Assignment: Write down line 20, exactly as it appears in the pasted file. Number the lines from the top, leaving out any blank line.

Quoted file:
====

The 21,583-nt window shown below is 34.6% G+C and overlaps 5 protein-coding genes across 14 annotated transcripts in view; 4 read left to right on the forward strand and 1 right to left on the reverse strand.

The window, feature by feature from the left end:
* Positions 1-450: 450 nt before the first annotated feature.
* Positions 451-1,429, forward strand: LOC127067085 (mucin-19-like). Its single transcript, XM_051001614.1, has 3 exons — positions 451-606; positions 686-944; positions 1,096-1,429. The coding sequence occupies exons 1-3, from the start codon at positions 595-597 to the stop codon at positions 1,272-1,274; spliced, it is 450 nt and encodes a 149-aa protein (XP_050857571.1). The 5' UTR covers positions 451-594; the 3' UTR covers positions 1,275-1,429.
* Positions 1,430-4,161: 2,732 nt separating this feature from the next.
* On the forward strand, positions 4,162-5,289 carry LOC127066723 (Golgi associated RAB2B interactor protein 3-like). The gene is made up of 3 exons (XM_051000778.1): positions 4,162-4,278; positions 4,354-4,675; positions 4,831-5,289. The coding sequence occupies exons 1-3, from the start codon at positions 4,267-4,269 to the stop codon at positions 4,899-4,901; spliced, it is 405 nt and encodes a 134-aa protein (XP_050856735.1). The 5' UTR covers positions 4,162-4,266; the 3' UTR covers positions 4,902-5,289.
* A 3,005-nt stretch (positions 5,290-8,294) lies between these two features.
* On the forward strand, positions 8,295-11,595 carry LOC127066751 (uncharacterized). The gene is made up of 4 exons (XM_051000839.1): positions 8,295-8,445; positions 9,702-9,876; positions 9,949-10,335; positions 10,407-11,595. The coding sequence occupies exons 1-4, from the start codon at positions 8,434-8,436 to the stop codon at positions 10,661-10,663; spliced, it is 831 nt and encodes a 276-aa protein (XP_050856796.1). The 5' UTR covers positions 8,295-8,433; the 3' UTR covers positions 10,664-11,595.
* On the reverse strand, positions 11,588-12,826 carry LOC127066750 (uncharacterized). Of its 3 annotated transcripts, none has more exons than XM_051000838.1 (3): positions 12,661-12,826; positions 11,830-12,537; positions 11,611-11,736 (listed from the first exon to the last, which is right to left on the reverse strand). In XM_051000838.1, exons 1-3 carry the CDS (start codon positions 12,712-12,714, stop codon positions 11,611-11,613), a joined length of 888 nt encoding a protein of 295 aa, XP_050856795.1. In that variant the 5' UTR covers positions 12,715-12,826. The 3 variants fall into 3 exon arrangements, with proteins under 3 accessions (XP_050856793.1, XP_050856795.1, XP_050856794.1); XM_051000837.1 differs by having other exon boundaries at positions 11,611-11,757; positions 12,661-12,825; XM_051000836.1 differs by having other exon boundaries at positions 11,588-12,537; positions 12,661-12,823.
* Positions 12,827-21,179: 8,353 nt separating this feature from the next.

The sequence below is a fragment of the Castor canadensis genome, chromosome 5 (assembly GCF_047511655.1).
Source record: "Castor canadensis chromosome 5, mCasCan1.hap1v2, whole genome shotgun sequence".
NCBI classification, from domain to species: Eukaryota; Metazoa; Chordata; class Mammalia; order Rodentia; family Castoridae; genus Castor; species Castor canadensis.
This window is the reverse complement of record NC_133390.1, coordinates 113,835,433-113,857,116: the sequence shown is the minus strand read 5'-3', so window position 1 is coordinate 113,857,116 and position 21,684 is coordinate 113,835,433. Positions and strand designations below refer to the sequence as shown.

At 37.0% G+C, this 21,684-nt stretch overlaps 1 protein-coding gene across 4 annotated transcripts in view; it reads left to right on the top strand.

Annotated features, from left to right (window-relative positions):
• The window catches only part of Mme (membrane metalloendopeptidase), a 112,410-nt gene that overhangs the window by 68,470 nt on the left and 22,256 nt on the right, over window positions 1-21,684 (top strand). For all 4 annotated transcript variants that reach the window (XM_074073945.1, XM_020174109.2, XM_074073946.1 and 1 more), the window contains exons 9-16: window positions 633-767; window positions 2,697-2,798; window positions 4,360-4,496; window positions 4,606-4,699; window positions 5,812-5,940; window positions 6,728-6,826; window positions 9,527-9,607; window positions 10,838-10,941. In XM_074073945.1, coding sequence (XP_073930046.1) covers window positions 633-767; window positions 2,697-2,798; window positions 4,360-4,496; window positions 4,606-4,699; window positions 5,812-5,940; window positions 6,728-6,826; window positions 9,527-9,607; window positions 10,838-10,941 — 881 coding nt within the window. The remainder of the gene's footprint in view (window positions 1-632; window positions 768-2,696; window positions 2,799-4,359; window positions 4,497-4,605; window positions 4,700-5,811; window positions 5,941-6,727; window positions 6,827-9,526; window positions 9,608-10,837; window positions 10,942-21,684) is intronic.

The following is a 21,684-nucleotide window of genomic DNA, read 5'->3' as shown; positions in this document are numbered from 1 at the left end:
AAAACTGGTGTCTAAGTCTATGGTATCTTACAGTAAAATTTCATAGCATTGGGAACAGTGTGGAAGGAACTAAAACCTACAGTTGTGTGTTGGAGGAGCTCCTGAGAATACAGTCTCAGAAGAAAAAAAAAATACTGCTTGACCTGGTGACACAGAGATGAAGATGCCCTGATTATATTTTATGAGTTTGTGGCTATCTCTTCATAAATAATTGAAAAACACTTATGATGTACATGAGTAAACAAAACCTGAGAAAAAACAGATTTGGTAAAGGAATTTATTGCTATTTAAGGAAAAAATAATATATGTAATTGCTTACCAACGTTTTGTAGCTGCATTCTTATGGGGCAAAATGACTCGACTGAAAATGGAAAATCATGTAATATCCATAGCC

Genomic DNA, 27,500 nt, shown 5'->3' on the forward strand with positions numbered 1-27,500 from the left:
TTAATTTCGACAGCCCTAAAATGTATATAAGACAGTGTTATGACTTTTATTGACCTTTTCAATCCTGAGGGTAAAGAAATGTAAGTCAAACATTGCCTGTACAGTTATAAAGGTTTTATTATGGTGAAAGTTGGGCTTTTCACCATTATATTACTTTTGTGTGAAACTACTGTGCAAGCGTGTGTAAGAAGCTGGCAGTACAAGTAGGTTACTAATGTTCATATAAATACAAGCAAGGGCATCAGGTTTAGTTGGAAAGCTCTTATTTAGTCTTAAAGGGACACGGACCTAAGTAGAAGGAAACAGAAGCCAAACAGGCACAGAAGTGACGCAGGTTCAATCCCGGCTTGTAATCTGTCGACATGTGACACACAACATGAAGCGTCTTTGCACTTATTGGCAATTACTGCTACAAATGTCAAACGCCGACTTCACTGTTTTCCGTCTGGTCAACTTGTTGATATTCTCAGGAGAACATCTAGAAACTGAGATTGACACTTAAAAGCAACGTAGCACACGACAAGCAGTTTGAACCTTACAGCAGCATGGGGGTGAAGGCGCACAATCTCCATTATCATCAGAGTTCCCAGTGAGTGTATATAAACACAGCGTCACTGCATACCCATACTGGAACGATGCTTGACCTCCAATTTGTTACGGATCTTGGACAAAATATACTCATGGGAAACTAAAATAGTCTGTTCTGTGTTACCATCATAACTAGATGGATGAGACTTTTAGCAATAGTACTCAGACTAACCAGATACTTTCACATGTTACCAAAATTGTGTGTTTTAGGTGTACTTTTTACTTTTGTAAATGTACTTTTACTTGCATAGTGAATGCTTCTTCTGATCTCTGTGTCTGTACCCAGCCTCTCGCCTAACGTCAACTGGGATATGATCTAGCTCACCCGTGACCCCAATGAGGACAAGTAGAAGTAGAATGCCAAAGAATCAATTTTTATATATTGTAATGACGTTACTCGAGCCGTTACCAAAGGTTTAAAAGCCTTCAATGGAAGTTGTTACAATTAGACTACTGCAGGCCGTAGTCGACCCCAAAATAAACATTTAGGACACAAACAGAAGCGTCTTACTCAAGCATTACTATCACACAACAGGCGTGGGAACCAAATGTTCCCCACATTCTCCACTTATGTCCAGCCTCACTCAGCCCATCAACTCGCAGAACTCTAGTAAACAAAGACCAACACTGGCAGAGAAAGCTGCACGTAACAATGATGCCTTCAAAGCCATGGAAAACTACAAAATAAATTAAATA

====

Genomic DNA, 27,500 nt, shown 5'->3' on the forward strand with positions numbered 1-27,500 from the left: